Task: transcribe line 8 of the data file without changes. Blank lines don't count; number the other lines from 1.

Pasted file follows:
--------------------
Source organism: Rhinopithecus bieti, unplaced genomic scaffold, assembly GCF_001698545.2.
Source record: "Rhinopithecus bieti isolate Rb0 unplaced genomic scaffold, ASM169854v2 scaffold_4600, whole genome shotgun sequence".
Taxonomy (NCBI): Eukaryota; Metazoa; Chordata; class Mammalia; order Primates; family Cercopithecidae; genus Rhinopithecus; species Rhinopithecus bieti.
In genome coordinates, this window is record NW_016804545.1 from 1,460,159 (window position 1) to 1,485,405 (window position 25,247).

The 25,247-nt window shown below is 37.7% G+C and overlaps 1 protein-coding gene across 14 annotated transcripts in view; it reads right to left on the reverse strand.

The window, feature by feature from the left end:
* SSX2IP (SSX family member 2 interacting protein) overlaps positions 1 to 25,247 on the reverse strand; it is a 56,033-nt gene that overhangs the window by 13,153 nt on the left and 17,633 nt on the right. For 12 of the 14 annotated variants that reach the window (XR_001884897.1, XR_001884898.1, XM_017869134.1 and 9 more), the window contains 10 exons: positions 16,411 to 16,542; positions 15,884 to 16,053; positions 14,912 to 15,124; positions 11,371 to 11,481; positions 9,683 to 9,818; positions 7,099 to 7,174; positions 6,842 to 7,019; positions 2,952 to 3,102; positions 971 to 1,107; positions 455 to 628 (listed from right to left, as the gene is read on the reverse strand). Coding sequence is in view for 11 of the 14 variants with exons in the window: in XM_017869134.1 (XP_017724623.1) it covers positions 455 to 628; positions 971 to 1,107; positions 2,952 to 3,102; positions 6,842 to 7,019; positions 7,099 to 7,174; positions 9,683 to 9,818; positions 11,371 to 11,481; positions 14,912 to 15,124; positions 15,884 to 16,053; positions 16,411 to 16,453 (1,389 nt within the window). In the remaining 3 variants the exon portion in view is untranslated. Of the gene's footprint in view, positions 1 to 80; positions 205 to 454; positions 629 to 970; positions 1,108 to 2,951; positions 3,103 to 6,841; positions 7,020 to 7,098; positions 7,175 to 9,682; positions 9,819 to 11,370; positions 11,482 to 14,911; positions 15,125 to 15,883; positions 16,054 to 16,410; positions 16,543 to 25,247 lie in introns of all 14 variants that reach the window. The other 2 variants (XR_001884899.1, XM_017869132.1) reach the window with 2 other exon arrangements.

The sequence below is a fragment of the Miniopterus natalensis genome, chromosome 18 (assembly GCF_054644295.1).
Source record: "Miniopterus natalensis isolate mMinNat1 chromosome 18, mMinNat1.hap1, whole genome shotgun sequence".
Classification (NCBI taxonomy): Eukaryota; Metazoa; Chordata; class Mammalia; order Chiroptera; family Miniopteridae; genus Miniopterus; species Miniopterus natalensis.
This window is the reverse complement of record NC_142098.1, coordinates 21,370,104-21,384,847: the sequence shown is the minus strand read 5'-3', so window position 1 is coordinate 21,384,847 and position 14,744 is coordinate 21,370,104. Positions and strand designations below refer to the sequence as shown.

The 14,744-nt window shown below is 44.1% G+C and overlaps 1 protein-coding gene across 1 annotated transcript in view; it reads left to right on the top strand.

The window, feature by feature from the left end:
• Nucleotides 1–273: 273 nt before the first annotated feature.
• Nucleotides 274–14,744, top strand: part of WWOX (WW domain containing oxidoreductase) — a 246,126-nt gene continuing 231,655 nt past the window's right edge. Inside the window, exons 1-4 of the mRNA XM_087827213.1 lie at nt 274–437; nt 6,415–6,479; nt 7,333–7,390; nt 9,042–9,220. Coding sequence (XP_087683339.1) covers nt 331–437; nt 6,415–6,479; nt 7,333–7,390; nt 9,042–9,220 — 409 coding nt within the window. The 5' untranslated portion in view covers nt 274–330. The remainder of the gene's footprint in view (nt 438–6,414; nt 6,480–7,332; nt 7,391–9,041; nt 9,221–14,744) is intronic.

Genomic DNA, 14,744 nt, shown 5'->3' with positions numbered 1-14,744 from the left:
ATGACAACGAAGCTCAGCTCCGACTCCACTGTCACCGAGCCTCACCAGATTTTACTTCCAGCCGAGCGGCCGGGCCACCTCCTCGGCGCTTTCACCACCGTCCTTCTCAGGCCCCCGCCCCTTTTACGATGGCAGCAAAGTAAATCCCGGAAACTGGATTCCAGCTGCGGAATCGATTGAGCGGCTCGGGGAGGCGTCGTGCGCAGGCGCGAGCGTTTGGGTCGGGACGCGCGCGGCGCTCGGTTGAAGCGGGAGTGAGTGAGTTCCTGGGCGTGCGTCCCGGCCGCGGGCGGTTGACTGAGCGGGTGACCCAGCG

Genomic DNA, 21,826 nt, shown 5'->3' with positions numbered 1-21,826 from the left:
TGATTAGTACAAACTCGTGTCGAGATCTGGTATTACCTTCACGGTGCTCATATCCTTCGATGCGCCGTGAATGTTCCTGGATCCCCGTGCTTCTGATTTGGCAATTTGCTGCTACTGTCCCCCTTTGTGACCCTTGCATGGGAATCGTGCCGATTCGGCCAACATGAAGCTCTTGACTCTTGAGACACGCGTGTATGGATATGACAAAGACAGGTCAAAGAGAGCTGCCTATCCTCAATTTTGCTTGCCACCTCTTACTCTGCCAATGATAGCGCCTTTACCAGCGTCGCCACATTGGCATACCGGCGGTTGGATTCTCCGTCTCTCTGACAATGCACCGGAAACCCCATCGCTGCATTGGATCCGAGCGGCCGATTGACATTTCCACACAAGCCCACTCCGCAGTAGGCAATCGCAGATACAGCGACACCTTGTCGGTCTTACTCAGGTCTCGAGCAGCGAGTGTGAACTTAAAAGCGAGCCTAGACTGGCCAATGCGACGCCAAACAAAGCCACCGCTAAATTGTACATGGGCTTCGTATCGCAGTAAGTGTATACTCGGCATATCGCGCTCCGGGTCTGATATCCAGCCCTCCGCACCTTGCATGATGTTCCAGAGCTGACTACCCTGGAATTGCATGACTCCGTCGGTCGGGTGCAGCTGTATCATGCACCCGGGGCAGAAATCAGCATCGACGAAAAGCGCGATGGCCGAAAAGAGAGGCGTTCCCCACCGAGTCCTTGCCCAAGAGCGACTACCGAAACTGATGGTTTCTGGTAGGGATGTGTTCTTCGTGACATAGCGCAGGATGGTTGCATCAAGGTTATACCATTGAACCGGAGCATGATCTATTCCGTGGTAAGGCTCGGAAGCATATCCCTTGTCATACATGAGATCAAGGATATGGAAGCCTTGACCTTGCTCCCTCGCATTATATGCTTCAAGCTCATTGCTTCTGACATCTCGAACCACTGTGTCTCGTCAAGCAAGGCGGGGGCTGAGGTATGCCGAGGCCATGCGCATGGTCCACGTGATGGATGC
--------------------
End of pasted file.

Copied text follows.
The sequence below is a fragment of the Miniopterus natalensis genome, chromosome 18 (assembly GCF_054644295.1).